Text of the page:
This paper describes an investigation of the interaction between teaching method and school locality in aligning student environmental beliefs, attitudes and intentions. Data for this study were collected from 236 adolescent upper secondary school students and chemistry teachers in Indonesia who were completing environmental topics from the local science curriculum. Analysis of surveys and interviews revealed a complex relationship between the beliefs, attitudes, and intentions exhibited by students and the location of the schools they attended. More active learning approaches seemed to promote cohesion between beliefs, attitudes and intentions, with participation in community issues having a greater impact on student ecological affinity than field research projects. The results of the study are discussed with regard to the concept of environmental citizenship whereby participating in local environmental issues can enhance strategies to create democratic and responsible citizens.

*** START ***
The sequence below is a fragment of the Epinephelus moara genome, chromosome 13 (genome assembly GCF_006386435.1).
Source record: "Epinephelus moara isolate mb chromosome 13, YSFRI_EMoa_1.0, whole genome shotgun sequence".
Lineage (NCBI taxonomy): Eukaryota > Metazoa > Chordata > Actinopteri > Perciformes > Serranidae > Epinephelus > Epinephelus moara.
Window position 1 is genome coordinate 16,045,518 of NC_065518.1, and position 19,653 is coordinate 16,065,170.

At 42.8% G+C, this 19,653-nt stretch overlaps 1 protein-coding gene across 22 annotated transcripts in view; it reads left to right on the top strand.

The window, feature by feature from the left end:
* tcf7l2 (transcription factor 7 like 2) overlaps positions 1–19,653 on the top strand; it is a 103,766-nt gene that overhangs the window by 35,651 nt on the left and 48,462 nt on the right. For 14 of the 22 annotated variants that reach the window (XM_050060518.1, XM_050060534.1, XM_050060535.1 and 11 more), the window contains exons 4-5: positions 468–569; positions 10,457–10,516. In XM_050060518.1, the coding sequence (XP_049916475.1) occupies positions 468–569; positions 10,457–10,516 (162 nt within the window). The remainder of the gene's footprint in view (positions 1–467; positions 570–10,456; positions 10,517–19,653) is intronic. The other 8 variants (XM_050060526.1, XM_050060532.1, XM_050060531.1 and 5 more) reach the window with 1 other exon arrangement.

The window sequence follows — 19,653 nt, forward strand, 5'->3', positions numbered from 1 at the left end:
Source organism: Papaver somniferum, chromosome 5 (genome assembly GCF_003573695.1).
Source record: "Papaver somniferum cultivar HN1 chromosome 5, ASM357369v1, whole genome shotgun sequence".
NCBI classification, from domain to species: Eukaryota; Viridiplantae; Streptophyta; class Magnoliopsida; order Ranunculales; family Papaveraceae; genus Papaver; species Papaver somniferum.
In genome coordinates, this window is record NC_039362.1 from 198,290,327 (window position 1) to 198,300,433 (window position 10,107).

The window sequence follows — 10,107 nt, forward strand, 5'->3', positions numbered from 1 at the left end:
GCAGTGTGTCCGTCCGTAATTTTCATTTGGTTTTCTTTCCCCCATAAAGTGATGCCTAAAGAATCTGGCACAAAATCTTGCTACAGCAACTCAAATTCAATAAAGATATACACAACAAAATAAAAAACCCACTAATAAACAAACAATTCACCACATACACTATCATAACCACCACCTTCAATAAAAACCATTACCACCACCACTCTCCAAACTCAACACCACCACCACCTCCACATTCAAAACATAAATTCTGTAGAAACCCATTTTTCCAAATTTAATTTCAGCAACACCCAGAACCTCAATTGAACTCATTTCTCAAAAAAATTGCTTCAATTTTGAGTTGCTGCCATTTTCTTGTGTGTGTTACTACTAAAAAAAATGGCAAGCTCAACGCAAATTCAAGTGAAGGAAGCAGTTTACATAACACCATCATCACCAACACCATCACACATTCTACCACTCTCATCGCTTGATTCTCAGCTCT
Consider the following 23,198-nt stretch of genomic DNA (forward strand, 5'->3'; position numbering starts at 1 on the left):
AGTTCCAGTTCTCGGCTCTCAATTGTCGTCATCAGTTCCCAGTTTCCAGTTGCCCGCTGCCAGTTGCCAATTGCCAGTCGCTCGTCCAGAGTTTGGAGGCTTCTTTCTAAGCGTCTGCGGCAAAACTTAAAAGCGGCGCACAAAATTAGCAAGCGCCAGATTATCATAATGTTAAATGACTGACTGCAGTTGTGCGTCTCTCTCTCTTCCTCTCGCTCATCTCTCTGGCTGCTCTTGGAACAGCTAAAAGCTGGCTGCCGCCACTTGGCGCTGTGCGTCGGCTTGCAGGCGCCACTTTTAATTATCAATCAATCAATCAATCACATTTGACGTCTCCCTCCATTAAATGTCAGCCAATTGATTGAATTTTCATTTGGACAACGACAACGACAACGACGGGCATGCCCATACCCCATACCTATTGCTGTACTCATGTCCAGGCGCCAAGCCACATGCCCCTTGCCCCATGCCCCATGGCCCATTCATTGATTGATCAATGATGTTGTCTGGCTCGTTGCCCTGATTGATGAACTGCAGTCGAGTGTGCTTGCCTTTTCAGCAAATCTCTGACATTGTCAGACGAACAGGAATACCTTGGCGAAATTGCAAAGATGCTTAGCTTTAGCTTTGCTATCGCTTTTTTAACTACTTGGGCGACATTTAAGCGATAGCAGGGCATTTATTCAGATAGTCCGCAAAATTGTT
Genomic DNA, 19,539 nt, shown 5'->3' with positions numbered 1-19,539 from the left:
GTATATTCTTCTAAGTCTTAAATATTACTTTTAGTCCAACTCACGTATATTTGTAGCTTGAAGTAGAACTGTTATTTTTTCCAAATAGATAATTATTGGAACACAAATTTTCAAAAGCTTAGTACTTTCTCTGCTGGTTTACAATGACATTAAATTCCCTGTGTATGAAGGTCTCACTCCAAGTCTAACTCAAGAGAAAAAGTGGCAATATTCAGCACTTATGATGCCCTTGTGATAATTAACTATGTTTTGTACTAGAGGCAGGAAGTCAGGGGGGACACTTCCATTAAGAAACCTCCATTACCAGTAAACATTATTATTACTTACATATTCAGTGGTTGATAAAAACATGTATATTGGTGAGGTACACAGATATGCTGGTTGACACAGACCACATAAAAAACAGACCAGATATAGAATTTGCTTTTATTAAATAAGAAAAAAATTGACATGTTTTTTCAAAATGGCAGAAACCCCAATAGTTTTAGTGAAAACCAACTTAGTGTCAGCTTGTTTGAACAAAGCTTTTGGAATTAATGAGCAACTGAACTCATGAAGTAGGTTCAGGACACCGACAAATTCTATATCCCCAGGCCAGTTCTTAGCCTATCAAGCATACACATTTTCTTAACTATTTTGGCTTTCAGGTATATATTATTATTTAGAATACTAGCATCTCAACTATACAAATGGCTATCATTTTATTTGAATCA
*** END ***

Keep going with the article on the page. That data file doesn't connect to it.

International Research in Geographical and Environmental Education Vol. 18, Issue 3, p. 157-169